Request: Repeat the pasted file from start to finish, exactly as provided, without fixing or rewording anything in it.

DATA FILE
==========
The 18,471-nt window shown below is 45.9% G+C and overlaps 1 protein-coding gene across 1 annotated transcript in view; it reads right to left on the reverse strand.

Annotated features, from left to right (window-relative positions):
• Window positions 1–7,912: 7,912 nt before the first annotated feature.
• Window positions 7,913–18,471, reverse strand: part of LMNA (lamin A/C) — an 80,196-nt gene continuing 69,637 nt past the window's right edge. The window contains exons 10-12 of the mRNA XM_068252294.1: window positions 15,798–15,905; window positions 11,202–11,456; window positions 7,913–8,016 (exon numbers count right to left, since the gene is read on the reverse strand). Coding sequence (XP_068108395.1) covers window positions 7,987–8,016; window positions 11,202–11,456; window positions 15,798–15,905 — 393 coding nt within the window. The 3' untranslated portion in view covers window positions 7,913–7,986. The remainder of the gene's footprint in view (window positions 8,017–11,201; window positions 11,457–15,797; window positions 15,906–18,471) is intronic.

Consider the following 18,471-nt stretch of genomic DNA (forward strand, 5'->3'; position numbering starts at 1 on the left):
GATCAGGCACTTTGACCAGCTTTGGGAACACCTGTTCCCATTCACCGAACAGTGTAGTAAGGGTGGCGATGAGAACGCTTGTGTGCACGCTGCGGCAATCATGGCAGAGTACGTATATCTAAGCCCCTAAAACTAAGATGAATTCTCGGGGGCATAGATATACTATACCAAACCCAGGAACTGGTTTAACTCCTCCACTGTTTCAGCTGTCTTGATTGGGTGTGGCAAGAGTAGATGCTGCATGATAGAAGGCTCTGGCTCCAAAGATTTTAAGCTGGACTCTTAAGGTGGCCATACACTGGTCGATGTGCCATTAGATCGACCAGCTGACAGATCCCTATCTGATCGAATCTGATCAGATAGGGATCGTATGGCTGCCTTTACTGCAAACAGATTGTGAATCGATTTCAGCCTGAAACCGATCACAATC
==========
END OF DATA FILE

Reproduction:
The 18,471-nt window shown below is 45.9% G+C and overlaps 1 protein-coding gene across 1 annotated transcript in view; it reads right to left on the reverse strand.

Annotated features, from left to right (window-relative positions):
• Window positions 1–7,912: 7,912 nt before the first annotated feature.
• Window positions 7,913–18,471, reverse strand: part of LMNA (lamin A/C) — an 80,196-nt gene continuing 69,637 nt past the window's right edge. The window contains exons 10-12 of the mRNA XM_068252294.1: window positions 15,798–15,905; window positions 11,202–11,456; window positions 7,913–8,016 (exon numbers count right to left, since the gene is read on the reverse strand). Coding sequence (XP_068108395.1) covers window positions 7,987–8,016; window positions 11,202–11,456; window positions 15,798–15,905 — 393 coding nt within the window. The 3' untranslated portion in view covers window positions 7,913–7,986. The remainder of the gene's footprint in view (window positions 8,017–11,201; window positions 11,457–15,797; window positions 15,906–18,471) is intronic.

Consider the following 18,471-nt stretch of genomic DNA (forward strand, 5'->3'; position numbering starts at 1 on the left):
GATCAGGCACTTTGACCAGCTTTGGGAACACCTGTTCCCATTCACCGAACAGTGTAGTAAGGGTGGCGATGAGAACGCTTGTGTGCACGCTGCGGCAATCATGGCAGAGTACGTATATCTAAGCCCCTAAAACTAAGATGAATTCTCGGGGGCATAGATATACTATACCAAACCCAGGAACTGGTTTAACTCCTCCACTGTTTCAGCTGTCTTGATTGGGTGTGGCAAGAGTAGATGCTGCATGATAGAAGGCTCTGGCTCCAAAGATTTTAAGCTGGACTCTTAAGGTGGCCATACACTGGTCGATGTGCCATTAGATCGACCAGCTGACAGATCCCTATCTGATCGAATCTGATCAGATAGGGATCGTATGGCTGCCTTTACTGCAAACAGATTGTGAATCGATTTCAGCCTGAAACCGATCACAATC